Most everyone knows that oil and water don't mix. Oil molecules are non-polar, meaning their charge is distributed more or less evenly throughout their structure. Water, on the other hand, is polar — different parts of each water molecule carry a weak positive or negative charge.
Generally speaking, polar molecules like water and non-polar molecules like oil don't attract, so they can't possibly mix. Add to this the fact that many oils are less dense than water, and you begin to understand why they "float."
Except when they don't.
Research published in a recent issue of the journal Langmuir outlines the conditions necessary for water to actually "float" on oil. Science's Jon Cartwright gives a tidy explanation:
Using a theoretical model, the scientists calculated the forces acting on water when it is dripped onto an oil surface [in this particular instance, the researchers performed the experiment with vegetable oil]. Taking into account surface tension, the property that allows some insects to walk on water, they showed that a water droplet can "hang" from the oil's surface. The oil surface droops like a rubber membrane, allowing the above air — which is much lighter than oil and water — to extend beneath the surface's average level. With help from the surface tension, this air pocket balances the weight of the water droplet, preventing it from sinking.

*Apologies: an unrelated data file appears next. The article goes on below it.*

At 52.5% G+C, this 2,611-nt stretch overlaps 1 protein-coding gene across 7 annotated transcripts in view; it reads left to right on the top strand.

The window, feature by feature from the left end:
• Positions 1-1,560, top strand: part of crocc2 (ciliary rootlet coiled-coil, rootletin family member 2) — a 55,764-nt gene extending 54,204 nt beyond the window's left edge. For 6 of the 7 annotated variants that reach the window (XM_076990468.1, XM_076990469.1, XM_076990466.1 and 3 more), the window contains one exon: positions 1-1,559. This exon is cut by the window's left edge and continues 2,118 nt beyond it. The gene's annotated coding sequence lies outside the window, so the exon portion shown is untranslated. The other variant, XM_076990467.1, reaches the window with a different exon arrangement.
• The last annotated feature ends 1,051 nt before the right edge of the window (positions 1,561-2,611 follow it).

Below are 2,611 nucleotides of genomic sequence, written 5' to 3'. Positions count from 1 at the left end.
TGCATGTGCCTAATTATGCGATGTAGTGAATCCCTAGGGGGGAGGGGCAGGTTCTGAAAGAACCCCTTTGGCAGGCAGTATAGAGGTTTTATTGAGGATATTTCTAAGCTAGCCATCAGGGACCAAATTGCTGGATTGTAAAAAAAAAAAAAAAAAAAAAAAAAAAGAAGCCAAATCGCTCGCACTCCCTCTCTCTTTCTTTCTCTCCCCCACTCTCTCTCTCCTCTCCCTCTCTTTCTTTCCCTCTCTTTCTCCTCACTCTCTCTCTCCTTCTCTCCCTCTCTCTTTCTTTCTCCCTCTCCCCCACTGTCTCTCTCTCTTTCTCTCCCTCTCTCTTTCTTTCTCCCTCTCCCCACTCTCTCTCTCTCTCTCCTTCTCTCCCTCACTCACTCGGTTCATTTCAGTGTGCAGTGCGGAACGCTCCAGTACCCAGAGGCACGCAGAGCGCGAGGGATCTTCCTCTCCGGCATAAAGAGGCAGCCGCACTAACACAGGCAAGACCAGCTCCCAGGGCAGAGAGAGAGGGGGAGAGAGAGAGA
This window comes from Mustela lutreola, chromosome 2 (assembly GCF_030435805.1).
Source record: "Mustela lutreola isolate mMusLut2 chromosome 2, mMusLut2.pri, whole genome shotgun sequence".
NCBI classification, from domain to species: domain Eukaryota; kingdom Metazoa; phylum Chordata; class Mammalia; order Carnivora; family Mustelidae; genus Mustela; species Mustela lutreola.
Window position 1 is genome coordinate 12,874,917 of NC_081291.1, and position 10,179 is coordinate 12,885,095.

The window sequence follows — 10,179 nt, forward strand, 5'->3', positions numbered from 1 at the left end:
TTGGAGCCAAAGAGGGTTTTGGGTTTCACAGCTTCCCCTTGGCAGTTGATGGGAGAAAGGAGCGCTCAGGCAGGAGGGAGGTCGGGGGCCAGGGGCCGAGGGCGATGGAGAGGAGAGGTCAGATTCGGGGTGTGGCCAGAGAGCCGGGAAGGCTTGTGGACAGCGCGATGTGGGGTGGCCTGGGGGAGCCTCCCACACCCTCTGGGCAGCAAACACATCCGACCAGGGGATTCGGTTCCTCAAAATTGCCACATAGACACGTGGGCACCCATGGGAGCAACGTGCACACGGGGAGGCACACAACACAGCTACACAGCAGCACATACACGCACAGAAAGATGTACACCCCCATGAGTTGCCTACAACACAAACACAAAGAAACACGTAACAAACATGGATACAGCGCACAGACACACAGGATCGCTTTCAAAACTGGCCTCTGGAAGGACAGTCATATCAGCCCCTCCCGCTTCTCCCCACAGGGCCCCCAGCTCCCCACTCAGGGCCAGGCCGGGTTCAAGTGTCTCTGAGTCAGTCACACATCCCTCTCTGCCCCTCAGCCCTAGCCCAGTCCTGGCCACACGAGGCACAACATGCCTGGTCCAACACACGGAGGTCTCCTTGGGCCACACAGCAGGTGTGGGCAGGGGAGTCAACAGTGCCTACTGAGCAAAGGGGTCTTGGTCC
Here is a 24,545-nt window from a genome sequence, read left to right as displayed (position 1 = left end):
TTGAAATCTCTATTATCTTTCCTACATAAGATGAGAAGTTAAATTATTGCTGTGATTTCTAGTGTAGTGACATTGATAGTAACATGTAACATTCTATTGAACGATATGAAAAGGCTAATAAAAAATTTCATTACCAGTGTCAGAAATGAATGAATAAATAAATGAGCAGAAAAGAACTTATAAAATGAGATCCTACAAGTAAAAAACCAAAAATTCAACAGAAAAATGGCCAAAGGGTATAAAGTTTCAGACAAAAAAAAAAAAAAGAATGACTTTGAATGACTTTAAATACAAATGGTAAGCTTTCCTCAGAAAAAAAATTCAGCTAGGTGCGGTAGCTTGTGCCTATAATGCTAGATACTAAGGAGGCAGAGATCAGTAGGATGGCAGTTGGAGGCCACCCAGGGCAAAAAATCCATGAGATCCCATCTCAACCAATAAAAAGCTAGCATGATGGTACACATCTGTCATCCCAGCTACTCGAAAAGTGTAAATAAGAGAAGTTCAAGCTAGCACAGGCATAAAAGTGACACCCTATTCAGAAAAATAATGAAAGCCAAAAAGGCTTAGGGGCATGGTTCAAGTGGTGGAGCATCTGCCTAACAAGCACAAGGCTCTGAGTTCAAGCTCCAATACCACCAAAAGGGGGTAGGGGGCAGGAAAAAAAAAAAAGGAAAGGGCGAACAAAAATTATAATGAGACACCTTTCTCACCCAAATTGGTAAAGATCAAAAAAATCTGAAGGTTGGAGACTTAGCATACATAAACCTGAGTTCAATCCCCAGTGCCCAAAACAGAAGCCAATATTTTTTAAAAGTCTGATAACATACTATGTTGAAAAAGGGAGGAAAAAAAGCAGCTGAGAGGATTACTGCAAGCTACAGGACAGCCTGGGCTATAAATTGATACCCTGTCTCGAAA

In real-world experimental trials, the researchers found that water droplets like the one featured here could accomodate up to 170 microliters of water before losing "bouyancy." That might not sound like a lot of room, but researchers think it's enough space to house oil-munching microbes.
If microbe-containing water could be aerosolized and sprayed over oil slicks, the researchers think it could go a long way in speeding recovery efforts after oil spills like 2010's Deepwater Horizon disaster. [Langmuir via Science]
Images and video via Langmuir